Despite premiering at least three years too late, Cate Shortland’s Black Widow provides a welcome return to blockbuster entertainment from the Marvel Cinematic Universe and a fulfilling sendoff for Scarlett Johansson’s titular role.
Johansson stars as Natasha Romanoff, who is on the run from S.H.I.E.L.D after the events of Captain America: Civil War. She ends up in a safe “house” in Norway, where she receives a package from an accompanying safe house in Budapest. The package contains vials of a substance that neutralizes the mind-control of Black Widow agents.
Romanoff is attacked by the mysterious Taskmaster, but survives and heads to Budapest to investigate. There, she finds her “sister” Yelena Belova (Florence Pugh), another Black Widow who has been exposed to the substance and was freed from her mind-control. In order to expose the Black Widow program and kill its leader Dreykov (Ray Winstone), the sisters seek out their surrogate father Alexi (David Harbour) and mother Melina (Rachel Weisz).
Marvel films all feel a need for interconnectivity and this one is no different, but its connections are more subtle and fun than feeling forced. William Hurt shows up briefly to remind the viewer of the timeline, while throwaway lines from The Avengers are paid off as major plot points in this film. I’m not sure a Marvel film can ever be truly self-contained, but this is probably the closest example of that being the case.
This serves as the eighth time Johansson has taken on the role and she has grown truly comfortable with the characterization. Though by no means the most dynamic of the Avengers, Romanoff is her own person who has never had the chance to do what she wants. For the first time on screen, she is taking on her own journey and it feels refreshing to see her with some agency. As always, Johansson matches the rigorous physicality the character needs.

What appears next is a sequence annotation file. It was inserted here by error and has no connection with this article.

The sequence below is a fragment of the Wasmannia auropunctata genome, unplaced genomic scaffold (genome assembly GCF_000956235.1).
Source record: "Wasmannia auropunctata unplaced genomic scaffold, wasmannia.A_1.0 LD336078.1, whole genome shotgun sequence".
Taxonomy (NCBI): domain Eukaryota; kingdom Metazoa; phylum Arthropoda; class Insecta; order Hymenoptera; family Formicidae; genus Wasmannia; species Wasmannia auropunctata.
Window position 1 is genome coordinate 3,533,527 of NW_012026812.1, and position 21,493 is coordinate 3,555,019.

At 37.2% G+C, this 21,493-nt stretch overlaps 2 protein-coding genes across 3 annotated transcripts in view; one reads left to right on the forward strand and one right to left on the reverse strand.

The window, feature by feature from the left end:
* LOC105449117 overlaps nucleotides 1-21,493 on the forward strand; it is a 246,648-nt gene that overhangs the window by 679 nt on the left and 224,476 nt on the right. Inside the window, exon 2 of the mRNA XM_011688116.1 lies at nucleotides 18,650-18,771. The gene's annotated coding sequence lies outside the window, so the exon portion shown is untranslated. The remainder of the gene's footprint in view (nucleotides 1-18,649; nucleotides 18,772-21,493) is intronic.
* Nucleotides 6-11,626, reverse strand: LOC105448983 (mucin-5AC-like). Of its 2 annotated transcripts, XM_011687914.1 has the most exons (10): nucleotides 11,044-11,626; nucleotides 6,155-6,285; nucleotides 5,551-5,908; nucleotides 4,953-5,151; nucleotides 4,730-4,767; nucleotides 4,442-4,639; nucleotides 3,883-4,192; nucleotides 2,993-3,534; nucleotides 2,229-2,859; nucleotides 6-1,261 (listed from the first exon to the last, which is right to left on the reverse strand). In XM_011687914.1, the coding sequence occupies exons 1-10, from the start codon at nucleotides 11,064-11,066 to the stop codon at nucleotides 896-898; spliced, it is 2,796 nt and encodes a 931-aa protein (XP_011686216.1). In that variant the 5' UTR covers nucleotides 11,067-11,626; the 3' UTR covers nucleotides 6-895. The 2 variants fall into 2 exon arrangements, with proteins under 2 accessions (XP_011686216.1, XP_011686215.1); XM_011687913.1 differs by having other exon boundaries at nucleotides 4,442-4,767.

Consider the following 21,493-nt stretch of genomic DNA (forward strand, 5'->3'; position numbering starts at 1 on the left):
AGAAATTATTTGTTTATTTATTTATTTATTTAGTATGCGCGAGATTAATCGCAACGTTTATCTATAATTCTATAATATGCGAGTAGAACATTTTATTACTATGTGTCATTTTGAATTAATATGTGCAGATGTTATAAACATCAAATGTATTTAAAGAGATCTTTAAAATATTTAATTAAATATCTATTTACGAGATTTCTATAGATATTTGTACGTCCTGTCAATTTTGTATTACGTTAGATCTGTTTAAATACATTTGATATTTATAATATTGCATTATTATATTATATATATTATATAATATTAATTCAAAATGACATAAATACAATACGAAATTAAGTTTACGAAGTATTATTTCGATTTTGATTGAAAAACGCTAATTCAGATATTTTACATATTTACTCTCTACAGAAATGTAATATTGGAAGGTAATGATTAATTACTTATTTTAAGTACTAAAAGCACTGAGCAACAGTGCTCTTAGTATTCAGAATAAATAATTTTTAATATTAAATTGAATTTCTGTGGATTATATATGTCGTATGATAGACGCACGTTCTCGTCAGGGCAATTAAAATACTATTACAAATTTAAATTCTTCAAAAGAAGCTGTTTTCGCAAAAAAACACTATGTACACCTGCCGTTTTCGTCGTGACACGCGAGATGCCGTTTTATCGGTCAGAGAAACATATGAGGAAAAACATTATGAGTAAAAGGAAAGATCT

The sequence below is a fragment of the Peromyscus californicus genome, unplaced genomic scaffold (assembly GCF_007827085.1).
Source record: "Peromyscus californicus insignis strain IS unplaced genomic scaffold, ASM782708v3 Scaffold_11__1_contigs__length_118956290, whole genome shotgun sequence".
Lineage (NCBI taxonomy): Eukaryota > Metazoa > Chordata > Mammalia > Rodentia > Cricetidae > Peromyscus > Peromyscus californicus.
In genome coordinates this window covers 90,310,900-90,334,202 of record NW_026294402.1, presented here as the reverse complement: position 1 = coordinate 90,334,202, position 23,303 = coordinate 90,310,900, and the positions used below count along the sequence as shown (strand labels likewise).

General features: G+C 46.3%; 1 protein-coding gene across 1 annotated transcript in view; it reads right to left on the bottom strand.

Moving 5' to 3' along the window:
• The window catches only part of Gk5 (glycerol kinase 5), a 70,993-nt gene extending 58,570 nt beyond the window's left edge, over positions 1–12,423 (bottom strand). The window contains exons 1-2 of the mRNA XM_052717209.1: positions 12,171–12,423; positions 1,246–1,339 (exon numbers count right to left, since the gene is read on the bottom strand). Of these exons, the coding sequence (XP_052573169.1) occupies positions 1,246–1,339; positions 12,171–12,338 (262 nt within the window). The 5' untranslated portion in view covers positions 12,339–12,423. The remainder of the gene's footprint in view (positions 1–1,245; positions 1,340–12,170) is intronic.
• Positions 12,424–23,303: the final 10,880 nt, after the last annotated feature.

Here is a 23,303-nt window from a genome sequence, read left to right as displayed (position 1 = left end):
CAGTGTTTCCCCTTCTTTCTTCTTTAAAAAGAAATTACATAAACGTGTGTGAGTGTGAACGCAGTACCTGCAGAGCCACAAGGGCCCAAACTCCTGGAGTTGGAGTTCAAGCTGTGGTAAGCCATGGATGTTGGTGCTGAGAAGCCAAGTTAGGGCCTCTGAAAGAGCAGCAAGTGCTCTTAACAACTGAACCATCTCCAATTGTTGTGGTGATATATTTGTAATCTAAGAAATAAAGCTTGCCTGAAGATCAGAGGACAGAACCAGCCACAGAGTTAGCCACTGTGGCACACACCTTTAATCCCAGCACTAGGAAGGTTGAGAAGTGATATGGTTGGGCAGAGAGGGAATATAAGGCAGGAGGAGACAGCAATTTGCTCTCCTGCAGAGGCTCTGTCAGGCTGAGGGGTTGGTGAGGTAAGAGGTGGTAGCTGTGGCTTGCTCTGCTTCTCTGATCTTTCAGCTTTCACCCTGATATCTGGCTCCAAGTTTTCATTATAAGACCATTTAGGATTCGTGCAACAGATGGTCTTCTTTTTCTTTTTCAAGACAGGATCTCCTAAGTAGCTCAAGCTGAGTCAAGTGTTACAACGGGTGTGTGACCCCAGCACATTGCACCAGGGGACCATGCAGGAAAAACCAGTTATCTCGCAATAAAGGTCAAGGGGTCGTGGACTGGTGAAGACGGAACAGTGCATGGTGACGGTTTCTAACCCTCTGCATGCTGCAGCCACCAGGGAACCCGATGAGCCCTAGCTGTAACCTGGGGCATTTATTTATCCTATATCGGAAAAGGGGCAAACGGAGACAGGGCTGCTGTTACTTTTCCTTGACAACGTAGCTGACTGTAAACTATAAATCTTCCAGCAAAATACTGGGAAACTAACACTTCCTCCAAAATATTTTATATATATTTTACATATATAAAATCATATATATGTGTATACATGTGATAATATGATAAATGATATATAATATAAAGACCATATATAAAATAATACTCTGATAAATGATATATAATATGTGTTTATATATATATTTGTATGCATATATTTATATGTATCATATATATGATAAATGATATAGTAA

The supporting cast is what makes the film really move. Harbor is there mostly for comic relief, but he shows real love for his surrogate family as well as long-simmering content for what he sees as being slighted in his role as the Russian Captain America. His presence is always welcome on screen. Weisz has the least to do, but her ever-shifting loyalties keep the audience guessing about the kind of woman she is.
Pugh walks away with the movie. In addition to being equally up to the physical challenges that Johansson is, Yelena is snarky and calculated, but also wrought with pent up emotion. She sees her life as something that was stolen from her and it drives her to seek revenge. Through she does not pour out the emotion, her repression suits her character perfectly. I would expect to see plenty of Pugh in the MCU going forward.
Visually, Shortland keeps the action straightforward and easy to understand. Despite the obvious suspension of disbelief it takes to watch a Marvel movie, the balance of ridiculous and reality is well-placed and interesting. The film never breaks too far in one direction to make things too grounded or too grandiose.
Marvel films have set a standard of quality that Black Widow maintains wonderfully. Between a great cast and a self-contained narrative, the MCU is back and just as good as it has ever been.